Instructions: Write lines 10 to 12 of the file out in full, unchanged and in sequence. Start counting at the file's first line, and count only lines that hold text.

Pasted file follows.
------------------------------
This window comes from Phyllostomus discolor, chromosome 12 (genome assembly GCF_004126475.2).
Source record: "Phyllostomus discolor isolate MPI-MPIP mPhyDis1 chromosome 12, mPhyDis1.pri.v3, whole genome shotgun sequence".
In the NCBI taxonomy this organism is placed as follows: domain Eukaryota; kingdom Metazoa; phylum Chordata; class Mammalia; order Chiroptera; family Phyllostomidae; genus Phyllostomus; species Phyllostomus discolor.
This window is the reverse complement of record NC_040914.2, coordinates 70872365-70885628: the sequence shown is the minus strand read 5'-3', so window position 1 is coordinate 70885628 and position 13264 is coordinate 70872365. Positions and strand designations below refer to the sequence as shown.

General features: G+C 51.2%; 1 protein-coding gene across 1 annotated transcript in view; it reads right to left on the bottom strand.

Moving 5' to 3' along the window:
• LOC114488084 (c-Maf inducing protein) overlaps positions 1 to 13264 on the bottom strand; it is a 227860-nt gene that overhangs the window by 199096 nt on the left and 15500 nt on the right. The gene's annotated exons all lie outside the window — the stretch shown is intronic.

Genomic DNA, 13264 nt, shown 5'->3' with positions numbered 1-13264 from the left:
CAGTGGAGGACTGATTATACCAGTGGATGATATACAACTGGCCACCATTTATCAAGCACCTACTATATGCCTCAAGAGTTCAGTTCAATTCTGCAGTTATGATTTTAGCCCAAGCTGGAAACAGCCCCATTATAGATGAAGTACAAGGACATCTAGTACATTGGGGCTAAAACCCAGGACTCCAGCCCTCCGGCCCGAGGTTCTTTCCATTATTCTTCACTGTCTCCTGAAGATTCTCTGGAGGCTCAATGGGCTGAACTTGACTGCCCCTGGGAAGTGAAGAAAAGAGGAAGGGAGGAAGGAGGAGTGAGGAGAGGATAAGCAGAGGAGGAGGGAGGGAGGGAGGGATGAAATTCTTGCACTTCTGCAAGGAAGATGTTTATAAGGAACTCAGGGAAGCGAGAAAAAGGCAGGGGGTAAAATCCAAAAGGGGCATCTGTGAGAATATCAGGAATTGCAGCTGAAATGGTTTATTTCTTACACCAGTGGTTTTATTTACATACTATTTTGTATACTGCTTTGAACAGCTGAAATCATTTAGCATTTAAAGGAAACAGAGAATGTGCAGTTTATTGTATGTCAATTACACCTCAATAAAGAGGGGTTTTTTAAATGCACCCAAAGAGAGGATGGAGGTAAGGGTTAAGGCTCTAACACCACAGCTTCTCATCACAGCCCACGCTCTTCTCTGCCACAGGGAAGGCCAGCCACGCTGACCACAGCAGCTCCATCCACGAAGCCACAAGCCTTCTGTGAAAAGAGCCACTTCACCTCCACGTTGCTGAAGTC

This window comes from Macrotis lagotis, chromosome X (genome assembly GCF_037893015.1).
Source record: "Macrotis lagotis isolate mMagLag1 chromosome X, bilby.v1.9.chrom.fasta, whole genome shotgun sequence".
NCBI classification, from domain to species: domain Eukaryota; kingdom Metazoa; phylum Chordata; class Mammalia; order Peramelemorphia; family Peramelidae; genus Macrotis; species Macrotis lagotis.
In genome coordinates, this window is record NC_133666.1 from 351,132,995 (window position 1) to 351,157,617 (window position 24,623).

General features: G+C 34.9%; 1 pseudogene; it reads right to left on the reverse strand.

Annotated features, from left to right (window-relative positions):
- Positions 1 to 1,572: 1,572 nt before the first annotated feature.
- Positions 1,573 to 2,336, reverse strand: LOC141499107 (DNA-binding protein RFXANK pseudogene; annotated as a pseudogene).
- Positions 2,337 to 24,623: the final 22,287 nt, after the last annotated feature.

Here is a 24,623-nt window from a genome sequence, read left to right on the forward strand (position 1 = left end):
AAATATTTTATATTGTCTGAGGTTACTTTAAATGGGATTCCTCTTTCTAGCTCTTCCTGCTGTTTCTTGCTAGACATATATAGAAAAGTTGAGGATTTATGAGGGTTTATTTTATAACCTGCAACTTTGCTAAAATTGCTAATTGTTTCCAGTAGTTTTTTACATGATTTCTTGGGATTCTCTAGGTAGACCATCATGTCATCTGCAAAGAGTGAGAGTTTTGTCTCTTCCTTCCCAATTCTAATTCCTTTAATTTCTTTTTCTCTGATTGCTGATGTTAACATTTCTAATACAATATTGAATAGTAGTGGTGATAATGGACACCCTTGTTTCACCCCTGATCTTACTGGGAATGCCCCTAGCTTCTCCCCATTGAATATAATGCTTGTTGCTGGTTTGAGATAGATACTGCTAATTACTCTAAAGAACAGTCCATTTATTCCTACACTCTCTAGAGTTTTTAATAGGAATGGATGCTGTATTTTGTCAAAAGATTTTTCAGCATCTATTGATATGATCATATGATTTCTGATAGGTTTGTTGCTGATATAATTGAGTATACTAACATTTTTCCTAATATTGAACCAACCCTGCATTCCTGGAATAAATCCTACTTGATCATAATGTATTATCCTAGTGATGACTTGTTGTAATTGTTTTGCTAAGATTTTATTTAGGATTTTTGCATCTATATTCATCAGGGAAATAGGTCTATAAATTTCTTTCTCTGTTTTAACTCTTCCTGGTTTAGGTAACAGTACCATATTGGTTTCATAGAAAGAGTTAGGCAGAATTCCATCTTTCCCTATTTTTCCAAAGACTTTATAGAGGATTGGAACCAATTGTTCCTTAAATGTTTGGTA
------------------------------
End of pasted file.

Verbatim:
This window comes from Macrotis lagotis, chromosome X (genome assembly GCF_037893015.1).
Source record: "Macrotis lagotis isolate mMagLag1 chromosome X, bilby.v1.9.chrom.fasta, whole genome shotgun sequence".
NCBI classification, from domain to species: domain Eukaryota; kingdom Metazoa; phylum Chordata; class Mammalia; order Peramelemorphia; family Peramelidae; genus Macrotis; species Macrotis lagotis.